Wandering the Silk Roads - Considering the Origins of Globalisation

Presenter: Professor Alison Betts

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About the lecture

The process of globalisation describes the changes and developments that took place as individual groups began to interact and inter-connect with their neighbours. Steger, in his 2010 work Globalisation defines it as the expansion and intensification of social relations and consciousness across world-time and world-space. To this, archaeologists would add the diffusion of material objects and ideas from group to group, often, as it turns out, with some rapidity over long distances. The past few decades have seen a growth in archaeological research into the prehistory of Eurasia, Central Asia and Western China, the heartlands of the ancient Silk Roads, revealing the story of the earliest faint connections between East and West in the Bronze Age, gradually consolidating through the Iron Age to emerge as the trade routes of Empires in the time of Roman and Han domination in West and East respectively.

This wide-ranging talk explored the rise of interconnectedness across Asia from its ancient fragile beginnings to the Silk Roads of romantic imagination, exploring particularly the nature of contact and its often unanticipated outcomes.

About the presenter

Professor Alison BettsAlison Betts is Professor of Silk Road Studies at the University of Sydney with research interests extending from Western Asia to China. Her current major project is the excavation of an ancient royal citadel in Uzbekistan which has yielded remarkable new data on the early history of Zoroastrianism. Professor Betts also has a collaborative project to study the Bronze Age of western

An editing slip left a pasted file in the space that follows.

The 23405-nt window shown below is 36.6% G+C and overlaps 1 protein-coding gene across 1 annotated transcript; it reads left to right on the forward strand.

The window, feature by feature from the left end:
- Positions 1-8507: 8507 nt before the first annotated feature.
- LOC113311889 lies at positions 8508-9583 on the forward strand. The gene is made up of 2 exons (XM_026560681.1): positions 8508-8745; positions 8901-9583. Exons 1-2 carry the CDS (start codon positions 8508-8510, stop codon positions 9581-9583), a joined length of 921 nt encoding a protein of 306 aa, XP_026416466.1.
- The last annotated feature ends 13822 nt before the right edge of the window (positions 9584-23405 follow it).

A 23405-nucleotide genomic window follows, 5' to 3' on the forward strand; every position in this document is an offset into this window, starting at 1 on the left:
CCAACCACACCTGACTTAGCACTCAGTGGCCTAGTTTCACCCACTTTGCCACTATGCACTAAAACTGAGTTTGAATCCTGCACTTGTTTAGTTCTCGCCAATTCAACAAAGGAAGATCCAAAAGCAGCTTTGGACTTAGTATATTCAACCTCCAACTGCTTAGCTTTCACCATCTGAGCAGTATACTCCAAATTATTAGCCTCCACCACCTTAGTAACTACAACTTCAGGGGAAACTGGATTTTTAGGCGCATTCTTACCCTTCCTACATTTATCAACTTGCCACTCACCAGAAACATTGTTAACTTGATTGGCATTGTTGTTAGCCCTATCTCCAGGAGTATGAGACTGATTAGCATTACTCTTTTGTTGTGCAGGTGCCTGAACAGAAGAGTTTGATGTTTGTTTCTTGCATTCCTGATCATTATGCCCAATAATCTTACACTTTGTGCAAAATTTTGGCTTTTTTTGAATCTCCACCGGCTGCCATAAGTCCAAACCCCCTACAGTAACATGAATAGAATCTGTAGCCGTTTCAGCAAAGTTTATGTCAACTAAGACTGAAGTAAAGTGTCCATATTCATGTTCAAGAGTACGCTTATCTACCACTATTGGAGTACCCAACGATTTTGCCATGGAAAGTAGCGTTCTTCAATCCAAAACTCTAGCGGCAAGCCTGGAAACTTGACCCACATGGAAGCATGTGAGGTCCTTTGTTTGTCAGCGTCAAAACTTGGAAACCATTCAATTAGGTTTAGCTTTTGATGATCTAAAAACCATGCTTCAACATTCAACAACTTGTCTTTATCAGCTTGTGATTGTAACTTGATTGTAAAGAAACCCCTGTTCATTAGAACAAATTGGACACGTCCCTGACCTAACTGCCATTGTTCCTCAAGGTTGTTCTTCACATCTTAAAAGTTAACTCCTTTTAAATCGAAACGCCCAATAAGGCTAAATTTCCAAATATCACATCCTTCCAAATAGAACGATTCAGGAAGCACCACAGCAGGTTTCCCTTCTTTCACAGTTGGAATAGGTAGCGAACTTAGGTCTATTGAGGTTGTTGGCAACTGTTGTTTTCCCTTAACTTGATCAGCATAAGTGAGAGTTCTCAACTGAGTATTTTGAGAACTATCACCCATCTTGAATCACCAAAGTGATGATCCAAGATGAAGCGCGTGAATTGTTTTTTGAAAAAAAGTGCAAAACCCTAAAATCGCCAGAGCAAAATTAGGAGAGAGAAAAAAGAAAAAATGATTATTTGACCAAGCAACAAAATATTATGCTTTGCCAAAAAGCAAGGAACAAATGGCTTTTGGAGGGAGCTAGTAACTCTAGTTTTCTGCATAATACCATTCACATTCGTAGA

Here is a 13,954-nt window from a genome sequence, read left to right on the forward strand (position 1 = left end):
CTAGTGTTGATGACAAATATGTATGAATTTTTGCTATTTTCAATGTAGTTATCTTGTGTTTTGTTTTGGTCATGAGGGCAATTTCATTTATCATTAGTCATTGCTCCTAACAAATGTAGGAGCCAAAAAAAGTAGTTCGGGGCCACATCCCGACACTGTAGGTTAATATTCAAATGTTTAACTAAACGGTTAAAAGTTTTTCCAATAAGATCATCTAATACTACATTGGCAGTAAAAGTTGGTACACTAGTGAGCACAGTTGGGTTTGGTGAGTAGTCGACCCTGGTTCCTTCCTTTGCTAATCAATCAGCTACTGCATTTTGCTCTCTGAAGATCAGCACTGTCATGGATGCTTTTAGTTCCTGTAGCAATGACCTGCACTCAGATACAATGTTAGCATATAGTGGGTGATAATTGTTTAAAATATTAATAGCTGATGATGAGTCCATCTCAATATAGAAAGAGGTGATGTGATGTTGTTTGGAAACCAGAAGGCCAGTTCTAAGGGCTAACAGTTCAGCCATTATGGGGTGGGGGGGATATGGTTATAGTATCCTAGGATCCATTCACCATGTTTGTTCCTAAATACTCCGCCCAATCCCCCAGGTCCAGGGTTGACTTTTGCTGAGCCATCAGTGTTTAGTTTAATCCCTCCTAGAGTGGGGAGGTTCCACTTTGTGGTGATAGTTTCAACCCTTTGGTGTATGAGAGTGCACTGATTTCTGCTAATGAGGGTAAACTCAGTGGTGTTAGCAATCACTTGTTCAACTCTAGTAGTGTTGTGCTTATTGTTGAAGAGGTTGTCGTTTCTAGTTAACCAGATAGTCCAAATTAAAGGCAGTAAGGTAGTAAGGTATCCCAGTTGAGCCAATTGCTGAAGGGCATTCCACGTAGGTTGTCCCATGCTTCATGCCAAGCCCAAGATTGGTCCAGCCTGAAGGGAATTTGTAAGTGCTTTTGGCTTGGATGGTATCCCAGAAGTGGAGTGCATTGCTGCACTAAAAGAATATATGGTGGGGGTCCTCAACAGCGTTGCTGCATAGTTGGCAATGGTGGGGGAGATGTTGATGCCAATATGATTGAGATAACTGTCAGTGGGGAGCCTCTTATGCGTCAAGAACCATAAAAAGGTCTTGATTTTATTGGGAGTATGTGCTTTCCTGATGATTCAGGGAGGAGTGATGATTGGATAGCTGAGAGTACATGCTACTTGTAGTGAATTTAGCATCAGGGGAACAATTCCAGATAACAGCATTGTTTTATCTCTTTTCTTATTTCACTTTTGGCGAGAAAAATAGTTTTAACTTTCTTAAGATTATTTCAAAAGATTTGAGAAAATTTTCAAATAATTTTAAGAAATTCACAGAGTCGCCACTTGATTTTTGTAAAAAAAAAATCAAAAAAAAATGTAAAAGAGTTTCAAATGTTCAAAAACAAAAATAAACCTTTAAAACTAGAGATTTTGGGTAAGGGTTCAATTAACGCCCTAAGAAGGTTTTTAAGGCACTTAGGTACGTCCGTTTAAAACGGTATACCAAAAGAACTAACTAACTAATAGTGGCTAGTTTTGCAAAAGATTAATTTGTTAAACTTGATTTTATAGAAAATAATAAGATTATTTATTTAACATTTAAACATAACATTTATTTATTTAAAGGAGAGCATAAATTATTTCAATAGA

China and another to explore the Neolithic of Kashmir. Her key research themes include understanding ancient nomadic peoples, and East-West contact in prehistory, particularly the transmission of crops and metallurgical technologies.


The Hall Annual Lecture is given in honour of the founder of archaeology at The University of Queensland, Associate Professor Jay Hall.

This event is supported by Everick Heritage Consultants.

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About The Hall Annual Lecture

The Hall Annual Lecture is UQ Archaeology’s annual public lecture in honour of the founder of archaeology at UQ, Associate Professor Jay Hall.

Associate Professor Jay Hall is the former Head of UQ’s Archaeology program. As well as an award-winning teacher, Jay is the editor of Queensland Archaeological research - a publication he started in 1984. Jay retired in 2007 after more than 30 years at the University. He is currently an Adjunct Reader in Archaeology in the School of Social Science at UQ.


Advanced Engineering Building (#49), The University of Queensland, St Lucia Campus.
Public lecture: GHD Auditorium, Level 2; Reception: Level 3 Terrace